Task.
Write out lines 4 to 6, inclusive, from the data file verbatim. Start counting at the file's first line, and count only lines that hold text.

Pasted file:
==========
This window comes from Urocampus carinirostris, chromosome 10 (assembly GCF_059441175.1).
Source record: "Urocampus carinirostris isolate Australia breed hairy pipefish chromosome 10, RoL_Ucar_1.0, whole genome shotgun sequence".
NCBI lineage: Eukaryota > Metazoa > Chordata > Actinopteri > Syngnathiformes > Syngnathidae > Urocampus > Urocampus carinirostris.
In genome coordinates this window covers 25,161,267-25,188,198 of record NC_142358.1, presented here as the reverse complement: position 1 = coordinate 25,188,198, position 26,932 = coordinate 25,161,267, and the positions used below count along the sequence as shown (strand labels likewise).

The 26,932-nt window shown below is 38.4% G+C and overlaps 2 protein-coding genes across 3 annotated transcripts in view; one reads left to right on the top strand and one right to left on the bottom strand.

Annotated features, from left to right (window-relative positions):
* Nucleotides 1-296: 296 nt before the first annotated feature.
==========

In genome coordinates this window covers 25,161,267-25,188,198 of record NC_142358.1, presented here as the reverse complement: position 1 = coordinate 25,188,198, position 26,932 = coordinate 25,161,267, and the positions used below count along the sequence as shown (strand labels likewise).

The 26,932-nt window shown below is 38.4% G+C and overlaps 2 protein-coding genes across 3 annotated transcripts in view; one reads left to right on the top strand and one right to left on the bottom strand.

Annotated features, from left to right (window-relative positions):